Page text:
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In the year of chan yan..., Jupiter was in [the Zodiacal Division of] Zi, it rose in the morning and went under in the evening together with the Lunar Mansions Xunu, Xu and Wei. It was very large and bright. Apparently, there was a small reddish (chi) star appended (fu) to its side. This is called “an alliance” (tong meng).
Gan De
As given in Chinese Astronomy and Astrophysics (1981), 5, 242.
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It is the moon, I ken her horn
That’s blinkin in the lift sae hie;
She shines sae bright to wyle us hame,
But by my sooth she’ll wait a wee!
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Jupiter was very large and bright. Apparently, there was a small reddish star appended to its side. This is called “an alliance.”
[Observation in summer 365 B.C., speculated to be of Ganymede.]
Gan De
In the lost book Suixing Jing (Treatise on Jupiter), quoted in the extensive compilation Kaiyuan Zhanjing, (The Kaiyuan Treatise on Astrology (compiled 718-726). As given Helaine Selin, Encyclopaedia of the History of Science, Technology, and Medicine in Non-Western Cultures (1997), 342. It has been speculated that it was the moon Ganymede beside Jupiter, by Xi Zezong in 'The Discovery of Jupiter’s Satellite Made by Gan De 2000 years Before Galileo,' Chinese Physics (1982), 2, No. 3, 664–67.
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Looking through the telescope, one saw a circle of deep blue and the little round planet swimming in the field. It seemed such a little thing, so bright and small and still, faintly marked with transverse stripes, and slightly flattened from the perfect round. But so little it was, so silvery warm—a pin’s-head of light! It was as if it quivered, but really this was the telescope vibrating with the activity of the clockwork that kept the planet in view.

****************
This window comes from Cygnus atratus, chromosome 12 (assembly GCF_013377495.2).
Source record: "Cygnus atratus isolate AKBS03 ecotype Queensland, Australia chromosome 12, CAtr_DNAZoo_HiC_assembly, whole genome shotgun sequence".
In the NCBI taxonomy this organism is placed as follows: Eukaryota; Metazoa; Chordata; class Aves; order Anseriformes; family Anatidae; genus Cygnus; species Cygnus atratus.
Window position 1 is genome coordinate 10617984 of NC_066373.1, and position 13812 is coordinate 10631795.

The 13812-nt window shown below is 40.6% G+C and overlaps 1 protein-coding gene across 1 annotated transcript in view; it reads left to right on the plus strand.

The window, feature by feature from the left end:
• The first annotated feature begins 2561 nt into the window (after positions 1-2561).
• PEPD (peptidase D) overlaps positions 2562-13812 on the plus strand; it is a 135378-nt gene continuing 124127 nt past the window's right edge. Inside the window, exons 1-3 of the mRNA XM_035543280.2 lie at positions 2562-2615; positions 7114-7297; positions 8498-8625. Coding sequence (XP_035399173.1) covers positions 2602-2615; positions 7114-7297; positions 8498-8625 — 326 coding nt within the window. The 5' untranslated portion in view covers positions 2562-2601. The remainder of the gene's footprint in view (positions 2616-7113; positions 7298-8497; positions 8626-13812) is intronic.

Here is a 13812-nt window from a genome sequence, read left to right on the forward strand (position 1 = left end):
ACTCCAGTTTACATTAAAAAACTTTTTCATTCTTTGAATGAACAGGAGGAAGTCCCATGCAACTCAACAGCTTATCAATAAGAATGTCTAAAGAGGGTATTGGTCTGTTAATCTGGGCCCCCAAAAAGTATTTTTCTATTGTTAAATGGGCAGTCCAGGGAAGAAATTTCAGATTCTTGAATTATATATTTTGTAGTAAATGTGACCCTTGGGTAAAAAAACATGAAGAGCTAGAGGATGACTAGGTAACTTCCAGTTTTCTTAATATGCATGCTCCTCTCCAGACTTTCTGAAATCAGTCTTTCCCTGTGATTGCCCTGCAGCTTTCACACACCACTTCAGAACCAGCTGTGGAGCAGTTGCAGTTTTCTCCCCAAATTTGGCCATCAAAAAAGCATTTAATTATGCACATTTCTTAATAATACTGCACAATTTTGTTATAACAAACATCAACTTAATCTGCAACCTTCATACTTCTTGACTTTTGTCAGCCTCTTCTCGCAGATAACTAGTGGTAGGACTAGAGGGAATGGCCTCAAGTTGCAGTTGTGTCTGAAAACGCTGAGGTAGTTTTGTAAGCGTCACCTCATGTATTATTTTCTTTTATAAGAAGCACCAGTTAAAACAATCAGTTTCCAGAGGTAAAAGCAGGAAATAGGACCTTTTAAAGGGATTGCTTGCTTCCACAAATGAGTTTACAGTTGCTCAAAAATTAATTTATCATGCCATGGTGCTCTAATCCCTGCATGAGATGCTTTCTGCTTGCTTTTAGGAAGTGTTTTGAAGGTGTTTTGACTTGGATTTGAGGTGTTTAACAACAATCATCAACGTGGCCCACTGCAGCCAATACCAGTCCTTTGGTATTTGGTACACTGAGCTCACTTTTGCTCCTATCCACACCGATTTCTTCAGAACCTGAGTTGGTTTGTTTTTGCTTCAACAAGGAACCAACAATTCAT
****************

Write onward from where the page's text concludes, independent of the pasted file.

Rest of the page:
As I watched, the planet seemed to grow larger and smaller and to advance and recede, but that was simply that my eye was tired. Forty millions of miles it was from us—more than forty millions of miles of void. Few people realise the immensity of vacancy in which the dust of the material universe swims.
The War of the Worlds (1898), editted by Frank D. McConnell (1977), 128.
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Mock on, mock on, Voltaire, Rousseau!
Mock on, mock on: 'Tis all in vain!
You throw the sand against the wind,
And the wind blows it back again.
And every sand becomes a gem
Reflected in the beams divine;
Blown back they blind the mocking eye,
But still in Israel's paths they shine.
The atoms of Democritus
And Newton's particles of light
Are sands upon the Red Sea shore,
Where Israel's tents do shine so bright.
Notebook Drafts (c. 1804). In W. H. Stevenson (ed.), The Poems of William Blake (1971), 481.
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Nature, everywhere the most amazingly and outstandingly remarkable producer of living bodies, being most carefully arranged according to physical, mechanical, and chemical laws, does not give even the smallest hint of its extraordinary and tireless workings and quite clearly points to its work as being alone worthy of a benign and omnipotent God; and it carries this bright quality in all of its traces, in that, just as all of its general mechanisms rejoice, so also do all of their various smallest component parts rejoice in the depth of wisdom, in the height of perfection, and in the lofty arrangement of forms and qualities, which lie far beyond every investigation of the human mind.
'Inaugural Physico-Medical Dissertation on the Blood and the Circulation of the Microcosm' (1749). Trans. Arthur Donovan and Joseph Prentiss, James Hutton's Medical Dissertation (1980), 29.
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Nothing is there beyond hope
Nothing that can be sworn impossible
Nothing wonderful, since Zeus,
Father of the Olympians
Made night from mid-day
Hiding the bright sunlight
And sore fear came upon men.
[Perhaps written having seen the eclipse of 6 Apr 648 BC.]
Quoted in B S Shylaja, Eclipse (1999), 16.
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Once the hatch was opened, I turned the lock handle and bright rays of sunlight burst through it. I opened the hatch and dust from the station flew in like little sparklets, looking like tiny snowflakes on a frosty day. Space, like a giant vacuum cleaner, began to suck everything out. Flying out together with the dust were some little washers and nuts that dad got stuck somewhere; a pencil flew by.